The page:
FDA: Hyper-cautious or simply vigilant?

Two weeks ago, an FDA advisory panel voted against expanding Genentech's blockbuster Avastin for use against breast cancer. According to trial data, the drug hasn't been as effective in that disease as it has for colon and lung cancer, and it comes with some well known risks, such as bleeding, heart attack, and stroke. But based on the same data, European regulators gave their blessing to the treatment. What gives?

Though each drug approval is its own special case, some in the industry say decisions such as this one on Avastin show that the FDA has gone gun-shy. After much-publicized recalls and warnings--need we mention Vioxx, Bextra, Avandia, Trasylol, and the like?--the agency is afraid to approve because it fears possible backlash. Or so the theory goes. When the FDA held Novartis' new diabetes drug Galvus off the market, for instance, at least one analyst blamed the agency, not the med. "I think it has more to do with a cautious FDA," he said. "In other times, I don't think the FDA would have taken this step." And it's true that FDA approvals are way down this year. Through October 31, only 15 entirely new drugs got the FDA nod. Twenty-two were approved in 2006, and 36 in 2004.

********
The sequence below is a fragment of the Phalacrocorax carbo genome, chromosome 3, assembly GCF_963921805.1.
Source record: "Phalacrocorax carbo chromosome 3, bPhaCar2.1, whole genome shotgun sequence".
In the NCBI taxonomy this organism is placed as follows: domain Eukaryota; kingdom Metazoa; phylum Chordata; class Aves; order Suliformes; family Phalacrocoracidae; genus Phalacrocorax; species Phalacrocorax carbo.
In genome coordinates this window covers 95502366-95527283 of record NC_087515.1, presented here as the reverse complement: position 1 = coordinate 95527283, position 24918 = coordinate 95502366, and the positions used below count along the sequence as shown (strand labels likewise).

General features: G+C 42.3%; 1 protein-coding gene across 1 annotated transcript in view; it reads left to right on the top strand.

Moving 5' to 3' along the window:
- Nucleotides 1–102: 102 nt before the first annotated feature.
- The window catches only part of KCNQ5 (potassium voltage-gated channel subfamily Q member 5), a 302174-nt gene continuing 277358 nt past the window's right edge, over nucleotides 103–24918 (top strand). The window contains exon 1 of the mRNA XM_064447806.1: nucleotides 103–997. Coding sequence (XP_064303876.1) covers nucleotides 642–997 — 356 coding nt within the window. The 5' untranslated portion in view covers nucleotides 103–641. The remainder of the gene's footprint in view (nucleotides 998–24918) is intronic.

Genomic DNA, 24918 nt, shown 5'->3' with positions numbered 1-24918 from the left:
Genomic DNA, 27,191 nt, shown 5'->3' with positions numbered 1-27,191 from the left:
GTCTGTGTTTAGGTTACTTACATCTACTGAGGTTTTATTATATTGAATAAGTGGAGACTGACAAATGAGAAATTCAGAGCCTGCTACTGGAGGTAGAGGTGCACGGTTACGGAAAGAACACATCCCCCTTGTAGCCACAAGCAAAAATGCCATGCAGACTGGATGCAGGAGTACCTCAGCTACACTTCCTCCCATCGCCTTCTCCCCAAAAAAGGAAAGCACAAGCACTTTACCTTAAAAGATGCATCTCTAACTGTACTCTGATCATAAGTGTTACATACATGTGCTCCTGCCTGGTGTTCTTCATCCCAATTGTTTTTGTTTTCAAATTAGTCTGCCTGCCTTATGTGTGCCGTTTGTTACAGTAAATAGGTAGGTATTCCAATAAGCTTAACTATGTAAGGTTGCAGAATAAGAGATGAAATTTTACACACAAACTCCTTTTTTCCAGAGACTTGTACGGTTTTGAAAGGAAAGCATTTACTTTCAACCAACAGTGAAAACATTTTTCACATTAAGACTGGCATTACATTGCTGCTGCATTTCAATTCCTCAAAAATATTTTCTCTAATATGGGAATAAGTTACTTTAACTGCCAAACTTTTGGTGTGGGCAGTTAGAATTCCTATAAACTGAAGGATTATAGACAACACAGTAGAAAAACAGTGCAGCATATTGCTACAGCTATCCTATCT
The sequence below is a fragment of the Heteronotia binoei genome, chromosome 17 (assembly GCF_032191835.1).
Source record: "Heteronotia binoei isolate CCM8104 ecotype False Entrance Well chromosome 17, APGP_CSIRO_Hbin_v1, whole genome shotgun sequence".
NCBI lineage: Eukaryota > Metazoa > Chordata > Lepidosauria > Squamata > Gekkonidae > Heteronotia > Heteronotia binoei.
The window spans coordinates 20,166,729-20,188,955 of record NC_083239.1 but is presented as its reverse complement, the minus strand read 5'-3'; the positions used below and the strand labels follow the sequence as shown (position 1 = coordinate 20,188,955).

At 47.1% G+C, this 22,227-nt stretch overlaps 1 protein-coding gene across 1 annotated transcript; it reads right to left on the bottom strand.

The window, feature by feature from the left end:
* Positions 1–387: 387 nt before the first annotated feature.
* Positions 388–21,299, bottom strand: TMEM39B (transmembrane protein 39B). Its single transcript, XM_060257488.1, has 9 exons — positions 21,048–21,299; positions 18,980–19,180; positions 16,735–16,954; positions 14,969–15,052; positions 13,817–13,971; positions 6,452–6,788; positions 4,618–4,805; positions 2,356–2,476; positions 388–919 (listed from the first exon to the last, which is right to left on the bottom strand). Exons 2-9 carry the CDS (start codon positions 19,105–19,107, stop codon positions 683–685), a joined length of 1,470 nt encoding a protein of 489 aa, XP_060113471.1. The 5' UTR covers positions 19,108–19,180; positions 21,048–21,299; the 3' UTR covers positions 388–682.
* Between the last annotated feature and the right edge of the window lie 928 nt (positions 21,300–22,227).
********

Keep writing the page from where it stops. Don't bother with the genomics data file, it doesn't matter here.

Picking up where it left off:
Pharma execs aren't amused. "It just indicates to you that when bureaucrats come under pressure, they tend to choose the path of asking for more data, as opposed to approving the drug," Schering-Plough's CEO Fred Hassan told the Wall Street Journal.

The flip side of this coin is that the FDA has come under extreme fire in recent months as Chinese import scandals unfolded, implicating not only food oversight, but drug oversight, too. Its own science committee recently said that the FDA can't guarantee drug safety without some serious additional cash. And one of the reasons the FDA hasn't approved so many novel meds is that pharma hasn't filed as many new drug apps.

- read our special report on the top warnings and recalls of 2007

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